The diplomatic relations between Ghana and Israel shall continue to thrive to transform Ghana’s abundant and untapped natural resources to improve quality of life of the people.
Ambassador Sharon Bar-Li, in an interview with the Ghana News Agency, said the relations began in 1958 when the Israeli Premier David Ben Gurion sent a Piper Cub plane as a personal gift to Premier Kwame Nkrumah on the occasion of Ghana’s first anniversary of independence.
Madam Bar-Li said the gift marked the beginning of Ghana and Israel relations that subsequently followed with the training of agricultural experts and the establishment of a labour brigade.
This relation, she said, resulted in sharing of unparalleled Israeli expertise in Agricultural Engineering with Ghana and many students were sent to Israel to study Agricultural program.
She said it was natural that Israel after rising from poverty with a lot of experience understood the plight of other developing nations and that Israel felt the responsibility to share with these nations its experience and expertise to transform their economies.
The Ambassador said that through creativity, determination and innovation, Israel was able to take advantage of its human resource to transform infertile and rocky land into an arable one.
She said since January, about 100 Ghanaians have been sent to Israel to be trained in various fields including studies in post-harvest loses, early child hood education, emergency medicines, irrigation and climate change.
Madam Bar-Li said the Childhood Education Programme, which started in Kumasi in about 30 schools and over 100 teachers participating, has been scaled up in Accra with the intension of expanding it further to Tamale.
The Early Childhood Development Programme is being implemented by the Israeli Development Agency, MASHAV, which is working with Government to achieve the Millennium Development Goals.
The Ambassador said Israel was also working with the Ministry of Food and Agriculture and German Development Agency to improve the yield and quality of citrus in Ghana.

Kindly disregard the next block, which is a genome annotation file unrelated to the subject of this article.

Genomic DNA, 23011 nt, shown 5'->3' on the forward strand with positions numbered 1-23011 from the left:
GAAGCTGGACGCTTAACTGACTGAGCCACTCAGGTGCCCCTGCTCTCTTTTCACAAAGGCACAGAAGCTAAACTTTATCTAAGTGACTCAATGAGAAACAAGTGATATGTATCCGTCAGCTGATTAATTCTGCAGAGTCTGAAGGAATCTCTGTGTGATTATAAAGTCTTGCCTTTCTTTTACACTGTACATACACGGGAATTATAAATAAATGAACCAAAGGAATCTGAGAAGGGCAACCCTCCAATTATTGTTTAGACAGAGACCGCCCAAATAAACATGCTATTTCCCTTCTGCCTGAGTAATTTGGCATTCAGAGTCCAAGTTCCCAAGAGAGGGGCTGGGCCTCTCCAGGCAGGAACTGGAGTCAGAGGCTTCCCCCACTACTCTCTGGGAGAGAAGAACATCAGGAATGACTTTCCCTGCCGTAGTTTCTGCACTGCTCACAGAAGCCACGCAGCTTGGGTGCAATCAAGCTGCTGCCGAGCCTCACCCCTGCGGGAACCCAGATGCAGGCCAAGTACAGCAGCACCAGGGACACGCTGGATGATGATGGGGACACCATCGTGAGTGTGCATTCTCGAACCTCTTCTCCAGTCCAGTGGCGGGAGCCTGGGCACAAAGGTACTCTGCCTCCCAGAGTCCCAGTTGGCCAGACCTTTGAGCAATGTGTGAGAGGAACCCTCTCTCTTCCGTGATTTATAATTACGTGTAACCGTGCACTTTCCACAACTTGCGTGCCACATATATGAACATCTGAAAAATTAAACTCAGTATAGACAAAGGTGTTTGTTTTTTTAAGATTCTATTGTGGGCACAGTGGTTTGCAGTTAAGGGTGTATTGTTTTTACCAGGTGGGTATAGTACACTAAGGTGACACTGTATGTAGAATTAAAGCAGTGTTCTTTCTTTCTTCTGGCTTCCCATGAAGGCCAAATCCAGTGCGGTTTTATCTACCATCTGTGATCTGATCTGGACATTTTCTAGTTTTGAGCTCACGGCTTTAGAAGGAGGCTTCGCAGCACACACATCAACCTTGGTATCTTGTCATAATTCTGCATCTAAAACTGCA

She said an Israeli company will also be constructing a state-of-the-art 600-bed teaching hospital at the University of Ghana, which is being financed by Israel’s leading Bank, Bank Hapoalim, with Sheeba Medical Centre involved in the training the health personnel.
She said through mutual high-level visits, joint ventures, economic fairs and exhibitions and through the encouragement of governmental as well as private sector and people-to-people relations, Israeli-Ghanaian diplomatic relations is expected to be sustained.
Madam Sharon Bar-Li said Ghana can count on Israel in times of difficulties as was demonstrated during the Melcom disaster last November when Israeli team consisting of disaster management experts, medical doctors with trauma experts and rescue specialists assisted Ghana in the rescue operation.
She said Israel will always count on Ghana in hard times and commended Ghana’s military contribution to the United Nations Interim Force in the quest for lasting peace in South Lebanon.
In April 1959, Israel, with help from India, supervised the establishment of the Ghana Air Force, while a small Israeli team also trained aircraft maintenance personnel and radio technicians at the Accra-based Air Force Trade Training School.
Although the British persuaded Dr Nkrumah to withdraw Israeli advisers in 1960, Ghanaian pilots continued to receive some training at aviation schools in Israel.
In 2011, Israel officially reopened its embassy in Ghana, which was historically the first African state to establish diplomatic relations with Israel.